Why Hollywood is ready for subtle storytelling at last. Part 2: MANCHESTER BY THE SEA’s complex Protagonist

We delve into what MANCHESTER BY THE SEA storytelling and narrative techniques were implemented to make this film a subtle success.

Spoilers alert… this article will discuss the outcomes of the story in order to demonstrate how and why it works.

MANCHESTER BY THE SEA tells the story of a withdrawn and passive protagonist, Lee Chandler, portrayed by Casey Affleck. The writer/director Kenneth Lonergan deliberately creates a narrative in which the protagonist resists positive growth and development. This is an important rejection on mainstream Hollywood storytelling gurus, who emphasize that change in the protagonist needs to be the driving force of the narrative – that the protagonist must strive towards a personal goal to earn our empathy as an audience. But it certainly isn’t, in the Manchester by the Sea storytelling!

In fact, this protagonist is so set against positive growth, that when presented with attractive women hitting on him, he doesn’t even acknowledge their advances, and starts fights with random guys instead at whatever bar he’s getting drunk at. It’s hard to imagine a writer rejecting the mantra of ‘positive character growth’ more vividly. The driving force of the story is Lee unwillingly forced to become a father figure again, when his brother dies and he is made custodian for his nephew. Normally, this would form the platform for a feel-good movie. Not here – Lee never willingly ‘accepts the call to action’, however many opportunities the story gives him.

It is a long time before the audience is given a reason for why Lee has become so averse to happiness and positive growth. We learn that he (accidentally) started a fire which killed his children. We even see his estranged wife moving on – she is now pregnant to her new partner. At the climax, she even tries to help Lee move on, but his decision is expressed by the line “I can’t beat it.”

Lee lets his demons, guilt and rage at himself consume him. The nearest thing we get to personal and positive progress is his final decision to move away from his nephew again, but this time to get a sofa-bed in his new apartment, so that his nephew can visit sometimes. A feel-good movie would have played out this story arc in a completely different way, and would have provided many more notable plot developments along the way to force and test his progress.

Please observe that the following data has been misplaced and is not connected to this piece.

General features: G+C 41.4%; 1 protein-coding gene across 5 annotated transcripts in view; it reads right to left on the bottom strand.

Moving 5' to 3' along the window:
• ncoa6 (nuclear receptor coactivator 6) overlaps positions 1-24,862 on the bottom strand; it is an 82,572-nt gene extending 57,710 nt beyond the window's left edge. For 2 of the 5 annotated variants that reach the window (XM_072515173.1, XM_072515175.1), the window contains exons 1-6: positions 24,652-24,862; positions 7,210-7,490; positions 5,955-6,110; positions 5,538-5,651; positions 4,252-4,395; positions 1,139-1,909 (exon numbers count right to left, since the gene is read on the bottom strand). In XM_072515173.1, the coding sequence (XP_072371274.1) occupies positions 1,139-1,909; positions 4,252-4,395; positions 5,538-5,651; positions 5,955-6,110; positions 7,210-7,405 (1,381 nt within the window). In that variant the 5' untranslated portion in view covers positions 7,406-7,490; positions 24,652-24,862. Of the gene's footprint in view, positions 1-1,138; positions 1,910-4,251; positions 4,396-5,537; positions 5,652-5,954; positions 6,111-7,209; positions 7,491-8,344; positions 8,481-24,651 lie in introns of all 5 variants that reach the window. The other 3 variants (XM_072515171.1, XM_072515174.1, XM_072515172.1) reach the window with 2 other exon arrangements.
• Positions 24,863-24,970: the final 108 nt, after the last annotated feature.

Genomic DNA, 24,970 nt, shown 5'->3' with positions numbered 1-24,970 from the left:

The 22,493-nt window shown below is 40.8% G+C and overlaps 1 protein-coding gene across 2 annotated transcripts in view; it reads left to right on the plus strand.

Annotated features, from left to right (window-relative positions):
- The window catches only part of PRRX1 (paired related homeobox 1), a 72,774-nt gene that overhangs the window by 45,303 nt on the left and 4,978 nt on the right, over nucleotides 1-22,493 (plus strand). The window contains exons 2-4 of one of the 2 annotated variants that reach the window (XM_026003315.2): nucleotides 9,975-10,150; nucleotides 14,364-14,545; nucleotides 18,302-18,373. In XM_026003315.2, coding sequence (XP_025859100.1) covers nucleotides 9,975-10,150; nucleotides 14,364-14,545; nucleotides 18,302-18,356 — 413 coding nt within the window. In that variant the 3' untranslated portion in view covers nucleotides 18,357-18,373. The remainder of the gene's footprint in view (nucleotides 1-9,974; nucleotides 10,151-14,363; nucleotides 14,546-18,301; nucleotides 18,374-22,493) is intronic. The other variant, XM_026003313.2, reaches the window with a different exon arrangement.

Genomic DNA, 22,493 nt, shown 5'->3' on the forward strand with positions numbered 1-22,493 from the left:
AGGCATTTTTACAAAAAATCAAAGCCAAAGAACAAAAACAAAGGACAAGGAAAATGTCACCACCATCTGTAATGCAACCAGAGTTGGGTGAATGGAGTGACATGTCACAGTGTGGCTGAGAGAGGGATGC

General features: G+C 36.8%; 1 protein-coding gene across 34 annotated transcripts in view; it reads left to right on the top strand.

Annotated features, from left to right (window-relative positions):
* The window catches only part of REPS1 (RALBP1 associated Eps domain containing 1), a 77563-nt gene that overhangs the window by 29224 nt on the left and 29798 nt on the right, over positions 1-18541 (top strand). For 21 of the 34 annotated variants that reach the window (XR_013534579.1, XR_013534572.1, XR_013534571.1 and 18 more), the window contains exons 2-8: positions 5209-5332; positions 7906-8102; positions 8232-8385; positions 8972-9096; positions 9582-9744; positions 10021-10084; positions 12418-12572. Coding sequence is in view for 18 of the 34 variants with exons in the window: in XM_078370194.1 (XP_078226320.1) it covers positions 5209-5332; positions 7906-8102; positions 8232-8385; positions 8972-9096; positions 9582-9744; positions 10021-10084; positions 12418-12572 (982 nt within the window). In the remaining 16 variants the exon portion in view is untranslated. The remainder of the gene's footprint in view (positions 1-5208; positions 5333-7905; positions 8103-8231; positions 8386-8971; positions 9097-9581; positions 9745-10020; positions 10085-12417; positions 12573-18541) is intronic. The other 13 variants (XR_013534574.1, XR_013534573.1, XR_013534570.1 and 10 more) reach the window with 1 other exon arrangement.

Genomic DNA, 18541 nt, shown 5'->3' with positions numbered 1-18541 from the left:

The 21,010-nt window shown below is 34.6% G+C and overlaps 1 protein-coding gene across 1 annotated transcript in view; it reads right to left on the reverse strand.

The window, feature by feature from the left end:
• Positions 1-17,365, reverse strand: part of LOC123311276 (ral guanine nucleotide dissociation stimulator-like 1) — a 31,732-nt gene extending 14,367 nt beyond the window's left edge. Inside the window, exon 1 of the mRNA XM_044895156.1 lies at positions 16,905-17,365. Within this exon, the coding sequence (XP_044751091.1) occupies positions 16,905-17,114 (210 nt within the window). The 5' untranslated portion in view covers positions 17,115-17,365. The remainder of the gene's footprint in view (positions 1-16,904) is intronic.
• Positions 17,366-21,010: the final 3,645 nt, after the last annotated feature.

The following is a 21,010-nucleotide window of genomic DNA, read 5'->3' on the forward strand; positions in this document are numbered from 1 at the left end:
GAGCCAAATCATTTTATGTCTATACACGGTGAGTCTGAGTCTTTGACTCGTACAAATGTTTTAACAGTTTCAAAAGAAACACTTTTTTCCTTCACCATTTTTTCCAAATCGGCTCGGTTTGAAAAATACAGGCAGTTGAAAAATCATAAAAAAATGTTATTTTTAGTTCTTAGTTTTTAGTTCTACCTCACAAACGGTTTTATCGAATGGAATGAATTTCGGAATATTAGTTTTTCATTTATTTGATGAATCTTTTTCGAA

In conventional stories about men accepting forms of custody over children – such as THREE MEN AND A BABY or ABOUT A BOY (or even the upcoming adaptation of Stephen King book, THE DARK TOWER film), the presence of a child and unexpected custodianship creates a catalyst for transforming a progressive character into an empathetic protagonist. Lee, in a similar scenario, never adjusts to it and fails to find his own catalyst for personal growth – the sort of plot convention that we would normally expect to find in a screen telling of a story like this.

The subtlety of storytelling carries this film. Whereas Affleck’s performance as Lee is praised for portraying seething rage below his character’s actions, in practical terms all of these behaviors are mostly shown implicitly not explicitly. And they are played out in unexpected scenarios, rather than directly confronting issue head on like conventional stories would do.

Acclaim for MANCHESTER & criticism from some audiences against it are two sides of same coin – mainstream audience members may find this film slow and actionless compared to what they are used to, but these are the same qualities that critics and the Academy have been keen to back. Cinema has been dominated by so much heavy-handed, on-the-nose storytelling, for example in the endless succession of superhero movies, that it has left critics and pros hungry for a new, realistic, refreshing approach to storytelling, and that is something MANCHESTER BY THE SEA provides.

Next up – The ARRIVAL of subtlety in sci-fi!

 

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